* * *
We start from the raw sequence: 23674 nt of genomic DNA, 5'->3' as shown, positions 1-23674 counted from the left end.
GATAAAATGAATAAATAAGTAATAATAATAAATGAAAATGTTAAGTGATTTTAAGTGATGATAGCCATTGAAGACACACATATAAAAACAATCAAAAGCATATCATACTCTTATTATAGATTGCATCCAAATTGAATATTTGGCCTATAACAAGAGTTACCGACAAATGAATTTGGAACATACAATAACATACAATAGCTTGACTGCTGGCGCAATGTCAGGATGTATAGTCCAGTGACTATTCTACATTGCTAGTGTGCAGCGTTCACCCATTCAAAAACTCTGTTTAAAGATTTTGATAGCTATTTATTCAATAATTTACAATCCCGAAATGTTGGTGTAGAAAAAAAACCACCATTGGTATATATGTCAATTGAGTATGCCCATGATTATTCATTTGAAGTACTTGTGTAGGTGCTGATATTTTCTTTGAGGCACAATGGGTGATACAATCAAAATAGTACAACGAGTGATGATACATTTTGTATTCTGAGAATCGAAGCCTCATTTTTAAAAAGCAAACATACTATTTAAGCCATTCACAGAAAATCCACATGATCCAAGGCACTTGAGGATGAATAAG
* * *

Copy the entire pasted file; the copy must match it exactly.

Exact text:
We start from the raw sequence: 23674 nt of genomic DNA, 5'->3' as shown, positions 1-23674 counted from the left end.
GATAAAATGAATAAATAAGTAATAATAATAAATGAAAATGTTAAGTGATTTTAAGTGATGATAGCCATTGAAGACACACATATAAAAACAATCAAAAGCATATCATACTCTTATTATAGATTGCATCCAAATTGAATATTTGGCCTATAACAAGAGTTACCGACAAATGAATTTGGAACATACAATAACATACAATAGCTTGACTGCTGGCGCAATGTCAGGATGTATAGTCCAGTGACTATTCTACATTGCTAGTGTGCAGCGTTCACCCATTCAAAAACTCTGTTTAAAGATTTTGATAGCTATTTATTCAATAATTTACAATCCCGAAATGTTGGTGTAGAAAAAAAACCACCATTGGTATATATGTCAATTGAGTATGCCCATGATTATTCATTTGAAGTACTTGTGTAGGTGCTGATATTTTCTTTGAGGCACAATGGGTGATACAATCAAAATAGTACAACGAGTGATGATACATTTTGTATTCTGAGAATCGAAGCCTCATTTTTAAAAAGCAAACATACTATTTAAGCCATTCACAGAAAATCCACATGATCCAAGGCACTTGAGGATGAATAAG